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Australia are back in a big way

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Expert
11th March, 2019
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Australia are back in a big way. Not only do they have a 4-2 win-loss record on this current limited-overs tour of India, but they were ever so close to making that 5-1 in the second ODI at Nagpur, where they lost in the final over.

And they’ve done all this without arguably their three best limited-overs cricketers – the veteran trio of David Warner, Mitchell Starc and Steve Smith.

Not even the most one-eyed Australia fan would have expected such a rousing effort on this tour from an unproven squad.

When that same squad was named there were selection conundrums galore. The difference between then and now is that the selection conundrums have become positive ones.

Australia suddenly have a wealth of ODI batting options, three strong choices for the all-rounder positions and three solid options in the wicketkeeper role.

As Australia’s two most accomplished ODI batsmen, Warner and Smith have long been considered automatic inclusions in their World Cup XI.

It was assumed by many, including myself, that Australia’s World Cup hopes would depend largely on the ability of that pair to return in great touch and carry the batting line-up.

The debate was about how Australia could find four other reasonable batsmen to round out their top six. All of a sudden there are so many Australian batsmen and all-rounders strongly pressing their claims that the debate is about which in-form batsmen can be left out for the World Cup.

Let’s consider the claims of each of these contenders.

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Usman Khawaja has piled up 397 runs at 57 since returning to the ODI side this year. Peter Handscomb came back into the team at the same time and has made 335 runs at 48, with a terrific strike rate of 98.

Usman Khawaja of Australia hits a shot

Usman Khawaja (AAP Image/Paul Miller)

What makes the hauls of those two players even more notable is that all of those runs have come against India, who have comfortably the world’s best ODI attack.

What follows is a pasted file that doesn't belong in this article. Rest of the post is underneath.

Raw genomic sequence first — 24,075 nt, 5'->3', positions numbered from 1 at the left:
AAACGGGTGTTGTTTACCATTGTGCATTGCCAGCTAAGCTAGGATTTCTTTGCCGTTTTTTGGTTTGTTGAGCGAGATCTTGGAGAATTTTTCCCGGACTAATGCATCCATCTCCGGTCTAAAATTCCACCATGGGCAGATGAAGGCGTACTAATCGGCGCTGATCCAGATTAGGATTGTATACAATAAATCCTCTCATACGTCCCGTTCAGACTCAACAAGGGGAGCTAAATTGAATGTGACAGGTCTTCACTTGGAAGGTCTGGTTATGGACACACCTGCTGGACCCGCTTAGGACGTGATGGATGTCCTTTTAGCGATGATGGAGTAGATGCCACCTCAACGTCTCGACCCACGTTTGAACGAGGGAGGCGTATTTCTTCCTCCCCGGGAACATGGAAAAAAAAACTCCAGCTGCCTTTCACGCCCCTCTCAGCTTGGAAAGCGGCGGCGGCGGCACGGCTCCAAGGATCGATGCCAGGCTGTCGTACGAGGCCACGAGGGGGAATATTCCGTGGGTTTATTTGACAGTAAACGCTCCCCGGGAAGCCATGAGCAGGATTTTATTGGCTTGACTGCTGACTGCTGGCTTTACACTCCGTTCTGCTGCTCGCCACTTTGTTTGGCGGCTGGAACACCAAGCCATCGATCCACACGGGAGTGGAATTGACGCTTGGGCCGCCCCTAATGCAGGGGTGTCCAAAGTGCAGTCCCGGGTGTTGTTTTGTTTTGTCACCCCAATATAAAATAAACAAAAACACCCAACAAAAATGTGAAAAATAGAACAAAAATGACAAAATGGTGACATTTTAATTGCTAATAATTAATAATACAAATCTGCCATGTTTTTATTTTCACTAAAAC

Khawaja is showing that he can counter elite new-ball bowlers, prosper against world-class spinners and anchor an ODI innings in the way Australian skipper Aaron Finch used to do.

Handscomb, meanwhile, is looking like the complete ODI batsman. That’s not to say he is a complete ODI batsman – he has much left to prove in this format – rather it is a reference to how well-rounded his batting style is. Handscomb is beginning to remind me of Australian ODI great Mike Hussey.

Like Hussey, Handscomb has several gears to his batting, a hugely valuable attribute in one-day cricket. Firstly, Handscomb is comfortable coming to the crease and bunkering down when the team is in trouble.

This is what he did in the fourth ODI yesterday, cautiously moving to 29 from 40 balls after Australia were teetering at 2-12. Secondly, Handscomb also looks at ease in the accumulator role, immediately striking at a run-a-ball, or close to it, by just nudging into gaps, running hard and allowing very few dot balls.

Thirdly, Handscomb has the capacity to unleash. In the fourth ODI, after the careful start I mentioned above, he then blazed 88 from his final 65 balls.

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In short, Handscomb is the sort of versatile middle-order batsman who adds great balance to an ODI line-up. Then there’s veteran Shaun Marsh, who has been Australia’s best ODI batsman in the period that Smith and Warner have been absent.

In that time the 35-year-old has churned out 669 runs at 51, with a good strike rate of 95, including four tons from just 13 matches.